As the digital age advances further rapidly, more and more e-agriculture entrepreneurs are able to launch a start-up cheaper and faster than ever before by leveraging technology, access to wider range of skills, grants, competition money, crowdfunding, and accelerator and incubator programmes. e-Agriculture entrepreneurs can choose to take a traditional approach to developing a business plan or they can examine new approaches, such as the Lean Start-up Canvas and the Business Model Canvas.
Business Model Canvas (BMC)
As specified by Osterwalder Alexander in The Business Model Ontology: A Proposition in a Design Science Approach (2004), ‘it enables both new and existing businesses to focus on operational as well as strategic management and marketing plans’. The canvas has nine sections: Key Partners, Key Activities, Value Propositions, Customer Relationships, Customer Segments, Key Resources, Channels, Cost Structure and Revenue Streams. The BMC tool allows for ICT4Ag entrepreneurs to plot out their ideas for any new or existing businesses and test different scenarios before writing a single line of code. Delivered on a single page, this tool is fast becoming the global ‘go-to’ method for plotting strategies and seizing ICT-driven opportunities. It can be used for both non-profit- and profit-focused agribusinesses.
Developed by Ash Maurya in his book Running Lean (2010), the Lean Canvas tool is an alternative to the BMC. It focusses more on start-ups. Thus, it is more adapted to young ICT agripreneurs and is widely used, for example by East African tech hubs. The Lean Canvas tool also has nine levels: Problem, Solution, Unique Value Proposition, Unfair advantage, Customer segments, Key metrics, Channels, Cost structure, Revenue Streams. A key component of the Lean Canvas is the ‘Problem’ section, which is particularly important, as most e-agriculture entrepreneurs do not have a profound understanding of agriculture.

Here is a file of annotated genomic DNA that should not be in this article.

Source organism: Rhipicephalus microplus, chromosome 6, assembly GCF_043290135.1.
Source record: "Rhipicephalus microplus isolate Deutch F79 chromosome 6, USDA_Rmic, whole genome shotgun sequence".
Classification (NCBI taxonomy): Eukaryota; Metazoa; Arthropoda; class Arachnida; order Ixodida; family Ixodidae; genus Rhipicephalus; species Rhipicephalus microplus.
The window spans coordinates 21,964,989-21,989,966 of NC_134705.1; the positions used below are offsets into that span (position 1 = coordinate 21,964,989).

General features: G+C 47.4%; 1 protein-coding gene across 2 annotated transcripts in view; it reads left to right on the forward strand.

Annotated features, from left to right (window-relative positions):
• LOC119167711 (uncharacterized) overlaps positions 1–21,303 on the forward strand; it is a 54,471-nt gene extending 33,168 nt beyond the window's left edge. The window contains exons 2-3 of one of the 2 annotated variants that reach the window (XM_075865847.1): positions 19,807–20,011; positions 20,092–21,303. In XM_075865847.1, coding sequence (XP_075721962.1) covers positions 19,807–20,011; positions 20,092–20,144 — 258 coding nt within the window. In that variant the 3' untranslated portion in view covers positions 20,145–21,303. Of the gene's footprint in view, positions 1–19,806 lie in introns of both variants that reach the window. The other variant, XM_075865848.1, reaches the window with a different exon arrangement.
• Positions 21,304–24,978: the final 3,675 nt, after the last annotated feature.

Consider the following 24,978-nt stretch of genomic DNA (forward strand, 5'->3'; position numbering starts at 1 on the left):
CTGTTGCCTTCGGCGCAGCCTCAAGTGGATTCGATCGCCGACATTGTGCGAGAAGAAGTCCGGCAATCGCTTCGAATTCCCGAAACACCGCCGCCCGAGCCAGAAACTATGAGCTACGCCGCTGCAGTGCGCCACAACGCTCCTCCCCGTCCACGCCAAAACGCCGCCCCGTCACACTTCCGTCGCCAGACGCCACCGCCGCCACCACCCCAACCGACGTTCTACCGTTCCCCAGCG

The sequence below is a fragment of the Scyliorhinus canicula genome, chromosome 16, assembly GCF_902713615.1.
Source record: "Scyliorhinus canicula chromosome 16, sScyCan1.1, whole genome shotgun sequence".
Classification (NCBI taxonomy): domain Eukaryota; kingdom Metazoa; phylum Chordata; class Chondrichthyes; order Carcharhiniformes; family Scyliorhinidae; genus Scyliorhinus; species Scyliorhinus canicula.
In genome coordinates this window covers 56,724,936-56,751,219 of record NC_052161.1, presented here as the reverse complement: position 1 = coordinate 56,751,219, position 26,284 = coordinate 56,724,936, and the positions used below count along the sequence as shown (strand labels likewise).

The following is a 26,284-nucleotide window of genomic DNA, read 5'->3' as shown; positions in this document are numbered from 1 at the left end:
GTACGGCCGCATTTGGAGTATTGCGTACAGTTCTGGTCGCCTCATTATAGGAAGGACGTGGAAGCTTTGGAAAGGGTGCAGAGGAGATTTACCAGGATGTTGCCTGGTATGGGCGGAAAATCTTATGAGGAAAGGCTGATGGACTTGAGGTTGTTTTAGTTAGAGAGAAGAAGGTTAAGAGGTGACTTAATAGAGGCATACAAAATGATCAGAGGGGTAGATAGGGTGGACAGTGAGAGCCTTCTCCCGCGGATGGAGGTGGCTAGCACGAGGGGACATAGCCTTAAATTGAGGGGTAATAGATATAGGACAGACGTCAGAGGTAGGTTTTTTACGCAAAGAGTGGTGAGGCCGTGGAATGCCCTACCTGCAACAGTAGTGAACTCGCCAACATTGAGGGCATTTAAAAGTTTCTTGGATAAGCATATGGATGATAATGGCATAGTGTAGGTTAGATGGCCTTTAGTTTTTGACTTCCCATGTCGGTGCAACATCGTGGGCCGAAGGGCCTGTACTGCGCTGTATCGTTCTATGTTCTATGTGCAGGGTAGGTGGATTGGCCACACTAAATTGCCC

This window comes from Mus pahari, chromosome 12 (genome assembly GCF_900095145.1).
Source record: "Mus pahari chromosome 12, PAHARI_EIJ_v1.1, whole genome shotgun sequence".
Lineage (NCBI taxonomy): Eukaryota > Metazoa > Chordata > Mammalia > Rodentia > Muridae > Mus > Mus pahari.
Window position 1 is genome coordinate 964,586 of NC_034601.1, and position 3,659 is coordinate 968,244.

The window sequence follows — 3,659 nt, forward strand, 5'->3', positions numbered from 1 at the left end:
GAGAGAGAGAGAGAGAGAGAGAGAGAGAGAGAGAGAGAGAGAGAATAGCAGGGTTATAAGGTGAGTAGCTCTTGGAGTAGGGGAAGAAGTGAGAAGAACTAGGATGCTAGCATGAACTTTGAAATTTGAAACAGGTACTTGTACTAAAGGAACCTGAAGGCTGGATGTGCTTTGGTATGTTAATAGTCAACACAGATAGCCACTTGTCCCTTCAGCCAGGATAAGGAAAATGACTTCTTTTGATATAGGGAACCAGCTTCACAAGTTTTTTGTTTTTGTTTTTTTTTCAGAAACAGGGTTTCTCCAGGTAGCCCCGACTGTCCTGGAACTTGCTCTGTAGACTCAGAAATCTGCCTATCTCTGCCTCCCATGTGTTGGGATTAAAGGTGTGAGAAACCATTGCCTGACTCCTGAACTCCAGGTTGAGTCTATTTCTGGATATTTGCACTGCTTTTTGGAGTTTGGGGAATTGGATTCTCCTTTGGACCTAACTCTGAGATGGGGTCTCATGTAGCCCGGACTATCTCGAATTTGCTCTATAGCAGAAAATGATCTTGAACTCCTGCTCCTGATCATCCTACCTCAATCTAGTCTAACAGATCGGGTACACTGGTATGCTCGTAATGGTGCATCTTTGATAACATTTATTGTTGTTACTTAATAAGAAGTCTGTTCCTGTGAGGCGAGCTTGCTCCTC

|Element||Business Model Canvas||Lean Canvas|
|Target||New and existing businesses||Start-up businesses purely|
|Focus||Customers, investors, entrepreneurs, consultants, advisors||Entrepreneurs purely|
|Customers||Lays emphasis on customer segments, channels and customer relationships for all businesses||Does not lay much emphasis on customer segments because start-ups have no known or tested products to sell|
|Approach||It lays down the infrastructure, lists the nature and sources of financing and the anticipated revenue streams of the business||It begins with the problem, a proposed solution, the channels to achieving the solution, costs involved and the anticipated revenue streams|
|Competition||It focuses on value proposition in quantitative and qualitative terms as way to stay smart in the market||It assesses whether the business has an unfair advantage over the rest and how to capitalise on it for better grounding|
|Application||It fosters candid understanding, creativity, discussion and constructive analysis||It is a simple problem-solution oriented approach which enables the entrepreneur to develop step-by-step|
This text is an adaption of a section of the upcoming publication of CTA: Path to Success: a guide for effective ICT Agripreneurship.
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